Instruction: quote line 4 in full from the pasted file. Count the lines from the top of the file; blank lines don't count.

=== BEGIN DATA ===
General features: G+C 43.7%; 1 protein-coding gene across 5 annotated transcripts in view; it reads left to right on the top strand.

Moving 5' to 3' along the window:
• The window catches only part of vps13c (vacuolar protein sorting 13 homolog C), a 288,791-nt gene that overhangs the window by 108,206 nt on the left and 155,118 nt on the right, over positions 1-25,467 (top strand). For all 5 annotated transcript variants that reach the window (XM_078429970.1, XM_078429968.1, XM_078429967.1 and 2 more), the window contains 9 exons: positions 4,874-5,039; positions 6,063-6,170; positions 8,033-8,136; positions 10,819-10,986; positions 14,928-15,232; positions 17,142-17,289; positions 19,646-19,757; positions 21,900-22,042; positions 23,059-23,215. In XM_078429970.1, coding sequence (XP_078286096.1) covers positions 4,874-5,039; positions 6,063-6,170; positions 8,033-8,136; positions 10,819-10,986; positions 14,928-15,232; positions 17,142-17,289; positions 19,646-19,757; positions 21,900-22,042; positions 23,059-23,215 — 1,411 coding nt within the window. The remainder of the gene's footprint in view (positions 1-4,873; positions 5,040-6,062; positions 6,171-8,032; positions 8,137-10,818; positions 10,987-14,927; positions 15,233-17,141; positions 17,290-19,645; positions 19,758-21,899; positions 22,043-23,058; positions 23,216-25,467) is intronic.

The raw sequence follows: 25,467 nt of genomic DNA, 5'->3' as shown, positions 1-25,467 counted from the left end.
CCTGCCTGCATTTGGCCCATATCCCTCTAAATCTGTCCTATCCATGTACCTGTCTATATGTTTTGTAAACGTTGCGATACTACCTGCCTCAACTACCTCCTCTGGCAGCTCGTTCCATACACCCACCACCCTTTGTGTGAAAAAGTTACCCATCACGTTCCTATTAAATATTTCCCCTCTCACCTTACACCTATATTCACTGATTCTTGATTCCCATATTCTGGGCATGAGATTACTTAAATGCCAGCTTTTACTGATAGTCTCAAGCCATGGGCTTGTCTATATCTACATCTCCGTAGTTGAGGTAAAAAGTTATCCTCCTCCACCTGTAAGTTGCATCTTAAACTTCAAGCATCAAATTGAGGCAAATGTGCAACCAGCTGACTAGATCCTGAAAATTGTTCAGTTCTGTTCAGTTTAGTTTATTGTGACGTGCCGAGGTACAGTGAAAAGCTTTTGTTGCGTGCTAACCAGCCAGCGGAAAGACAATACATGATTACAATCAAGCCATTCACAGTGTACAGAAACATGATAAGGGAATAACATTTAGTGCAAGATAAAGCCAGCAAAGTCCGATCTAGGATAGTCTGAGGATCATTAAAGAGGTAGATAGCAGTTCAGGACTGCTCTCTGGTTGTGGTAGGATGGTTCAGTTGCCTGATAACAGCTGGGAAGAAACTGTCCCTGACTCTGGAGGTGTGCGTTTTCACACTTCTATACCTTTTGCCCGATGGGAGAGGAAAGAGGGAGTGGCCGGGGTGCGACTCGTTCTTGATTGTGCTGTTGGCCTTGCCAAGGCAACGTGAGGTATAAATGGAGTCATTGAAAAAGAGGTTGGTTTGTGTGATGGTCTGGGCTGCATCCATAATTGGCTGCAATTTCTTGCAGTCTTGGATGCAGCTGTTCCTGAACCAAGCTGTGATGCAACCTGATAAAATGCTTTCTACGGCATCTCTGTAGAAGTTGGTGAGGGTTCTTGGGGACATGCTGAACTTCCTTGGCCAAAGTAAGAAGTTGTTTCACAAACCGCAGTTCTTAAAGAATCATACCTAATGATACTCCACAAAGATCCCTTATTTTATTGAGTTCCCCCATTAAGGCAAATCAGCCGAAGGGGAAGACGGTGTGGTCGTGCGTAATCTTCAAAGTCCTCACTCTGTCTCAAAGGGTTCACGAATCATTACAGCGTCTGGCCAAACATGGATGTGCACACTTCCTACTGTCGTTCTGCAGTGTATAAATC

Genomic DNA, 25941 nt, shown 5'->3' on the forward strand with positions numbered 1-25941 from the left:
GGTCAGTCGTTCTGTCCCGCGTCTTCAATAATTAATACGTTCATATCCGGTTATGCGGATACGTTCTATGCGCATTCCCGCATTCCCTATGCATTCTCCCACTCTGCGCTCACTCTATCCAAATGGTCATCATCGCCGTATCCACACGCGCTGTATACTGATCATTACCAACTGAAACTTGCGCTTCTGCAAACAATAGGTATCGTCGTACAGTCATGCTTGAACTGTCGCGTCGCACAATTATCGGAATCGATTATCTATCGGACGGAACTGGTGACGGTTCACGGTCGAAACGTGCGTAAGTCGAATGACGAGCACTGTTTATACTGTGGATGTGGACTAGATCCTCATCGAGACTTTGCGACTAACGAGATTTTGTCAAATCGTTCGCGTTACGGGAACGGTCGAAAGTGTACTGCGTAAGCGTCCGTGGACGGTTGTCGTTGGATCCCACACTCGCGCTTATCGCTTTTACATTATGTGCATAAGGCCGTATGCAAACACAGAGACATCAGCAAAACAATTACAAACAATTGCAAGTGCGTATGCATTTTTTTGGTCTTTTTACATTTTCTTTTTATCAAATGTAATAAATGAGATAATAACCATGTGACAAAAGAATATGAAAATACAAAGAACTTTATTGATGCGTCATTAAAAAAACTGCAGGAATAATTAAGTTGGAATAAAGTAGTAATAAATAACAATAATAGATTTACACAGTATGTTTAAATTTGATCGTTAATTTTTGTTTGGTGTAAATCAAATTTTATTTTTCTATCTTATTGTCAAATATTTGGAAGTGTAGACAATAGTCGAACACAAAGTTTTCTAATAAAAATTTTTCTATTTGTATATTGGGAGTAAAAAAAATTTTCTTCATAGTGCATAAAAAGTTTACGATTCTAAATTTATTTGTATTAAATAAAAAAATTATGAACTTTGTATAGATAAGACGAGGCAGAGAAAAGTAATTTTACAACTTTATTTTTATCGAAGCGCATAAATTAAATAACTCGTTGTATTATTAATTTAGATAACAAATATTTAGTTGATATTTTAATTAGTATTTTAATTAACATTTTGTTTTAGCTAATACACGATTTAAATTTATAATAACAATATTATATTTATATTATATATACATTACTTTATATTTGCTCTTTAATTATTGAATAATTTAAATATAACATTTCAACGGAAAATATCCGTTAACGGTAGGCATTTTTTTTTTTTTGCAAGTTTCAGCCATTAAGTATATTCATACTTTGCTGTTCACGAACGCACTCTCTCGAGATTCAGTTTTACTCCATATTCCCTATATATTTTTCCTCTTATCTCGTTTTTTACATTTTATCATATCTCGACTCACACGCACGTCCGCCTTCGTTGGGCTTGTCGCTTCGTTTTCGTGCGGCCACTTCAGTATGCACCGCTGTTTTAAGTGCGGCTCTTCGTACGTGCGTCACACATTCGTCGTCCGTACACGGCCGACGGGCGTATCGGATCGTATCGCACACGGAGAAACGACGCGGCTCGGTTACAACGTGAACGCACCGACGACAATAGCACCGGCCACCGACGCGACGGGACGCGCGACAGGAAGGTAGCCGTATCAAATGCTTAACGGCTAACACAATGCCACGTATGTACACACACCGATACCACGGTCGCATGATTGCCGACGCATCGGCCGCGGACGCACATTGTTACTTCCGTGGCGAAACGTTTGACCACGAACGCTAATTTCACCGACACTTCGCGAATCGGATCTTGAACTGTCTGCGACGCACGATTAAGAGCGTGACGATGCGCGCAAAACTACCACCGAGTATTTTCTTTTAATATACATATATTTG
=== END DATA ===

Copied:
The raw sequence follows: 25,467 nt of genomic DNA, 5'->3' as shown, positions 1-25,467 counted from the left end.